* The decision is here. This was totally expected…
* Press release…
Affirming a lower court ruling, the Illinois Supreme Court today struck down Public Act 98-0641, legislation that cut the modest pensions of retired City of Chicago employees and required active employees to pay more only to receive a diminished benefit when they retire.
The successful challenge was brought by several active and retired City of Chicago employees and their four unions—the American Federation of State, County and Municipal Employees (AFSCME) Council 31, the Chicago Teachers Union, the Illinois Nurses Association and Teamsters Local 700.
The four unions issued this joint statement:
“Today’s ruling strengthens the promise of dignity in retirement for those who serve our communities, and reinforces the Illinois Constitution, our state’s highest law.
“Politicians caused the pension debt by failing to set aside adequate contributions, in effect borrowing from future retirees to avoid raising revenue or cutting spending instead. At the same time, city workers such as librarians and truck drivers, school social workers and nurses were faithfully paying their share. They earned, contributed to and counted on a modest pension—just $32,000 on average—instead of Social Security, for which city employees are not eligible.
“Like last year’s decision that prevented pension cuts to teachers, state employees and university employees in state pension systems, this ruling makes clear again that the politicians who ran up the debt cannot run out on the bill or dump the burden on public-service workers and retirees instead.
“It’s long past time for elected officials to stop trying to end-run the constitution and shirk their duty. Pension funding challenges require funding solutions that must be constitutional and fair to all. Our unions are committed to working with anyone of good faith toward that goal.”
* Background from the opinion…
Defendants argued that the Act does not diminish or impair benefits because it results in a “net benefit” for the Funds’ participants and will save the Funds from an otherwise inevitable insolvency. The City additionally maintained that any payment of benefits owed prior to the Act was not the obligation of any government entity but, rather, was the obligation solely of the Funds themselves, and that under the Pension Code “participants’ benefits [were] limited to sums on hand in the funds.” Therefore, under the Act, the pension funds will be saved from insolvency and put on a path to full actuarial funding, making the Funds’ participants “better off” than without the Act. Additionally, defendants argued that the modification of benefits under the Act is permissible as the product of a bargained-for exchange between the City and the labor unions.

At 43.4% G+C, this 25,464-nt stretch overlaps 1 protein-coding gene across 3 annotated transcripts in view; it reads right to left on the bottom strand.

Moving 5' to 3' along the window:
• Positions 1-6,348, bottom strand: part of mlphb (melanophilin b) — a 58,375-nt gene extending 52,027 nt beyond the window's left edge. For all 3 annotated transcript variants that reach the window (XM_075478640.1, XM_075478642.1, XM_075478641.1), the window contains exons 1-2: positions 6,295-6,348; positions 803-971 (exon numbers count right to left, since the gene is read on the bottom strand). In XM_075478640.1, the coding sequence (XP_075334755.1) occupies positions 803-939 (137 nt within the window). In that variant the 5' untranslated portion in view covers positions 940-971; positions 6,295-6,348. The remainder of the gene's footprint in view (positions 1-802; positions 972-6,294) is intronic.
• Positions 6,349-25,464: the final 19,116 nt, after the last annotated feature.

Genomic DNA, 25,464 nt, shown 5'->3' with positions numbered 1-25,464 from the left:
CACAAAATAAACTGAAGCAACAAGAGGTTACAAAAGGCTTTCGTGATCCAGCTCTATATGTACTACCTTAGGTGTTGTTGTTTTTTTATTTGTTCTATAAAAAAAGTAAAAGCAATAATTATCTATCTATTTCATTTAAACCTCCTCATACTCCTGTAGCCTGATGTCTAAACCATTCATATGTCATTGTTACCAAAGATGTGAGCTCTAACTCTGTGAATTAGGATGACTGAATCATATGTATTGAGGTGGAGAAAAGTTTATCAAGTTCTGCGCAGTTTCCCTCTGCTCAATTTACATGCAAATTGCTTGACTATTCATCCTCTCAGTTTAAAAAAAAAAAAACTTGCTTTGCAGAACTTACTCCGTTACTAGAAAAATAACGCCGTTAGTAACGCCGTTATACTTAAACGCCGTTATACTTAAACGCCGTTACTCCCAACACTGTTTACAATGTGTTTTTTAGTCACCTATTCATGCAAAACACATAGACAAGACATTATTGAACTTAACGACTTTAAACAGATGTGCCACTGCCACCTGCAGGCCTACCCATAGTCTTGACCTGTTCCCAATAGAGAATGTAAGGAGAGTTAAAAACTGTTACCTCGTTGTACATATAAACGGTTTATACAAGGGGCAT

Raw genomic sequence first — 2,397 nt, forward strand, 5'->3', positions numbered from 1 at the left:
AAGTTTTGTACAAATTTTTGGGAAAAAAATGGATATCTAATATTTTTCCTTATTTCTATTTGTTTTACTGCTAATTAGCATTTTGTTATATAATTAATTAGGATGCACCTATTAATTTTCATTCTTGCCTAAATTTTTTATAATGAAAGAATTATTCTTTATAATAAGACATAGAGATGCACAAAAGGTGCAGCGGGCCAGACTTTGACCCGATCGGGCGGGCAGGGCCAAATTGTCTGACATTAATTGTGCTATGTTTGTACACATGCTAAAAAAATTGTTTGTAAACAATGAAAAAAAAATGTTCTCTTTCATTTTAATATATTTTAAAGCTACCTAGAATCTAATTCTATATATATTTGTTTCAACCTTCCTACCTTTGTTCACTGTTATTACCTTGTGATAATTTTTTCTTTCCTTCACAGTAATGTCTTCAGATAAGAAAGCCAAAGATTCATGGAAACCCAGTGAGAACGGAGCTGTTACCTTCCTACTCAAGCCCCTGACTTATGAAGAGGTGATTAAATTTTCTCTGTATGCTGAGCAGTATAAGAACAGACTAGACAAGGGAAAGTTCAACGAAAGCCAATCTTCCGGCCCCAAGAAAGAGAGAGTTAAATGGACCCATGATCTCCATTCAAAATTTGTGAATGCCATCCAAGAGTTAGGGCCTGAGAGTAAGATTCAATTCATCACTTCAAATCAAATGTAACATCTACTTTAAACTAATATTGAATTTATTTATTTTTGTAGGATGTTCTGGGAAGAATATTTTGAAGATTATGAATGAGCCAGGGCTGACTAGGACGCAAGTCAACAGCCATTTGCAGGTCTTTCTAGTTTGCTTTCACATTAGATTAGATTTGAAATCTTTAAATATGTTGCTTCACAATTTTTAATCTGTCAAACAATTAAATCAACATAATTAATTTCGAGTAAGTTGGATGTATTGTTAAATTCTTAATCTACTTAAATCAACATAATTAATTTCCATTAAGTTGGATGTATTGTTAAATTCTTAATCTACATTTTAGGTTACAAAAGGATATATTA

* From the opinion…
These modifications to pension benefits unquestionably diminish the value of the retirement annuities the members of MEABF and LABF were promised when they joined the pension system. Accordingly, based on the plain language of the Act, these annuity reducing provisions contravene the pension protection clause’s absolute prohibition against diminishment of pension benefits, and exceed the General Assembly’s authority
In other words, the various ideas floated by Gov. Rauner and others to change pension benefits going forward for current employees ain’t gonna hold up.
Defendants argue that the Act provides an offsetting benefit to members because it rescues the Funds from insolvency and guarantees that the pensions will be paid, by imposing an enhanced statutory funding obligation on the City, by moving to a new method of actuarial based funding, and by providing statutory enforcement mechanisms. Distilled to its essence, defendants’ argument is that the Act’s new promise of financial stability offsets the diminishment of benefits, thereby conferring a benefit when viewed as a whole.